A team of researchers from George Washington University, US Naval Research Laboratory, the University of Illinois Urbana-Champaign, Sotera Defense Solutions of Annapolis Junction, MD, USA, Semprius Inc, of Durham, NC, USA have worked together on developing a new high-efficiency solar cell prototype.
George Washington University researcher Matthew Lumb helped design and construct the prototype for the new solar cell.
The new prototype integrates multiple cells into a single device that Lumb says can capture almost all of the energy in the solar spectrum. The design has the potential to become the world’s most efficient, and like the most efficient solar cells, it uses lenses to focus sunlight on small area solar cells to produce electricity.
Cell Design Uses GaSb
The solar cell employs gallium antimonide (GaSb) substrates, which are usually found in photodetectors and infrared lasers. The design stacks a dual-junction GaSb solar cell with layers made up of a triple-junction GaAs solar cell. The fabrication technique uses a method called transfer printing for assembly of tiny, three-dimensional devices with a high degree of precision.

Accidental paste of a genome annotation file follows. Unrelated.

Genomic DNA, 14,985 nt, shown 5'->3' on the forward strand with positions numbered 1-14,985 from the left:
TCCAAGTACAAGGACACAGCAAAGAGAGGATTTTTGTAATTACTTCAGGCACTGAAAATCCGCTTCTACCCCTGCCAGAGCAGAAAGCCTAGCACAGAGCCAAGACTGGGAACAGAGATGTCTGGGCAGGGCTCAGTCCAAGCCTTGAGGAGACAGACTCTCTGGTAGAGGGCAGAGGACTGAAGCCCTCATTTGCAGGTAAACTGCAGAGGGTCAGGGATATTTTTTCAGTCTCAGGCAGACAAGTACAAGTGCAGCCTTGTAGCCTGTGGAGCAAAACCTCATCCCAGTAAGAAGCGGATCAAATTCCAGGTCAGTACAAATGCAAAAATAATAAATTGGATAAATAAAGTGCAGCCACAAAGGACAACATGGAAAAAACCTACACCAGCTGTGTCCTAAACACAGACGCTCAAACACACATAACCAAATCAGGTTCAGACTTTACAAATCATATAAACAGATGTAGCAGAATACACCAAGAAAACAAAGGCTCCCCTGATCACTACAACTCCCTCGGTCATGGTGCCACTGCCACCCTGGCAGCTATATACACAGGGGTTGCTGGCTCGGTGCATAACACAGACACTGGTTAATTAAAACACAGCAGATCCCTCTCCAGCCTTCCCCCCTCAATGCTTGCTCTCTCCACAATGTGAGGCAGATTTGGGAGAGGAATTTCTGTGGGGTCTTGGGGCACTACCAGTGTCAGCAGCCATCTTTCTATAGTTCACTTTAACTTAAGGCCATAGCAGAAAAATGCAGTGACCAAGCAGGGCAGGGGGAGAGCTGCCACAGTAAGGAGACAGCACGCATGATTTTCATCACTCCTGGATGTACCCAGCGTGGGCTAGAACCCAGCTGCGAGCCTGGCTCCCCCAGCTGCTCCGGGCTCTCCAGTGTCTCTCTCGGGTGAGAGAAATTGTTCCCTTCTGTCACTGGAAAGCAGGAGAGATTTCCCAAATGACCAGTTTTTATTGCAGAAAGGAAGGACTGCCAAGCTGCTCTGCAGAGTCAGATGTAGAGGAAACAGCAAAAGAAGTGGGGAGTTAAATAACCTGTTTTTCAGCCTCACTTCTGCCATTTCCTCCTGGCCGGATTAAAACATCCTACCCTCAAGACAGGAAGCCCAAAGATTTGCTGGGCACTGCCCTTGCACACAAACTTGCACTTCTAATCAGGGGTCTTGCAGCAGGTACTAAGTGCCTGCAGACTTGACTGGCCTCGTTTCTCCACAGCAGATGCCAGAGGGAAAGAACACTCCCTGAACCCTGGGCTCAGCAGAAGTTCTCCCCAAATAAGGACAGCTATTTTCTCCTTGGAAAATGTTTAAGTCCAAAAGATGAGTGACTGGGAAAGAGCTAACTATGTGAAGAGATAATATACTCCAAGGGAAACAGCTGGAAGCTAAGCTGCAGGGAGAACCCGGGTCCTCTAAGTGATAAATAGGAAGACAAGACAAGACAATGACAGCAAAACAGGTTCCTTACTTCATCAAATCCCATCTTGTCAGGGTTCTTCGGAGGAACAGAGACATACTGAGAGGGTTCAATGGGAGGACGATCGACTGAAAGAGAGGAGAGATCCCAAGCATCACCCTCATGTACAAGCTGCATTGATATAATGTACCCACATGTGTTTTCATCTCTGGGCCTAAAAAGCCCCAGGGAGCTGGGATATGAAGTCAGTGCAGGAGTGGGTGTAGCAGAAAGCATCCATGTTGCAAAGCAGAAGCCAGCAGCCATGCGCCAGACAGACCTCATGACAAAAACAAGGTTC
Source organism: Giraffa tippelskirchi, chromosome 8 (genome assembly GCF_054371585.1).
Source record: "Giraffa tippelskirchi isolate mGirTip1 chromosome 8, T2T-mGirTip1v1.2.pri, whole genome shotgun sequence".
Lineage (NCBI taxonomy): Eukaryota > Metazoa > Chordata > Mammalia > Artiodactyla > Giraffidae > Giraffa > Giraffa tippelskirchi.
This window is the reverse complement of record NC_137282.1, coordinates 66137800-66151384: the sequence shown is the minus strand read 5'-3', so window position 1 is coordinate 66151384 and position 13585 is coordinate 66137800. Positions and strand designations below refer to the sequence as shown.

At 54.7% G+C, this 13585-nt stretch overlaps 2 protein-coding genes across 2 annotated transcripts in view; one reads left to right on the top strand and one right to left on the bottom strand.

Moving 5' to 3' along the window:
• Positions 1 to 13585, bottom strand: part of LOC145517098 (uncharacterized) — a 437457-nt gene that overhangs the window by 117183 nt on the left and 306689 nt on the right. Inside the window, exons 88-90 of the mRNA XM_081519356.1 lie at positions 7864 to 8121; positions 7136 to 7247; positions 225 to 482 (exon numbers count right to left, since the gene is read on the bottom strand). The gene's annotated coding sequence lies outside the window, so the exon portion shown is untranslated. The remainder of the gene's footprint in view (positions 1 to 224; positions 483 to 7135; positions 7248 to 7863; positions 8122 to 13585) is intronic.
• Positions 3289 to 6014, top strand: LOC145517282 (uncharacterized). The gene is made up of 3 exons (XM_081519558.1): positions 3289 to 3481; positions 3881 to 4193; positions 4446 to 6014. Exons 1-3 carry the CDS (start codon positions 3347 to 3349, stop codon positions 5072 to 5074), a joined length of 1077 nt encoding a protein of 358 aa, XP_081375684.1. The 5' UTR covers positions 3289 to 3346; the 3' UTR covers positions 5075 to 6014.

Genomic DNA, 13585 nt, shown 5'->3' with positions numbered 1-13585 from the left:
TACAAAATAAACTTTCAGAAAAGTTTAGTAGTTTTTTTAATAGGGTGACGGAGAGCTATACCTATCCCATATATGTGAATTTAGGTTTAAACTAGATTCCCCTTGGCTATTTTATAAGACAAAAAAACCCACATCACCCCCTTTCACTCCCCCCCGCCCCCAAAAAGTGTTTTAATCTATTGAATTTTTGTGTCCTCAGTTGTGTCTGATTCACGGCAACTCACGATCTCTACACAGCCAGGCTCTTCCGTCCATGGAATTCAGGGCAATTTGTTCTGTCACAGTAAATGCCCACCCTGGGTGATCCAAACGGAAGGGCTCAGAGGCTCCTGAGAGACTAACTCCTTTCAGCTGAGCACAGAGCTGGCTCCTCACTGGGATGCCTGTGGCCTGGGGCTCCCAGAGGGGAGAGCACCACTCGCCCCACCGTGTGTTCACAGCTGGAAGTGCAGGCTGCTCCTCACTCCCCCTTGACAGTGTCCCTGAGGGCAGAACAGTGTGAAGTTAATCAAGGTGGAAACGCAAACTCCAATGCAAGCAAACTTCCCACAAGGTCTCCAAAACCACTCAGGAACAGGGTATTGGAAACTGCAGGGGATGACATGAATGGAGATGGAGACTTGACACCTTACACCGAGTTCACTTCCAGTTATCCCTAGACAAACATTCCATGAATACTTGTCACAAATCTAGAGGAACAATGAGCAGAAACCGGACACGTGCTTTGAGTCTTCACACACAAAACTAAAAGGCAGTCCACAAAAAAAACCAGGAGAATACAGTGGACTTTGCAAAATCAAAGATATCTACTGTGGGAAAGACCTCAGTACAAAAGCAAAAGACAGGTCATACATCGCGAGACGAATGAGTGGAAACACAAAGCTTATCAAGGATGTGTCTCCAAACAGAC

“Around 99 percent of the power contained in direct sunlight reaching the surface of Earth falls between wavelengths of 250 nanometers and 2,500 nanometers, but conventional materials for high-efficiency multi-junction solar cells cannot capture this entire spectral range,” Dr. Lumb said. “Our new device is able to unlock the energy stored in the long-wavelength photons, which are lost in conventional solar cells, and therefore provides a pathway to realizing the ultimate multi-junction solar cell.”
At a solar concentration of 744 suns, the new solar cell achieved 41.2% efficiency. If you take into account the measured transmission of the optics, the cell by itself has an implied efficiency of 44.5%.
While new design is very expensive to produce, the researchers wanted to demonstrate what was possible with the technology. Eventually, they hope to make it less expensive to produce.
Details of the findings were published in the journal Advanced Energy Materials.
M.P., Lumb et al, ‘GaSb-based Solar Cells for Full Solar Spectrum Energy Harvesting’, Advanced Energy Materials (2017); doi: 10.1002/aenm.201700345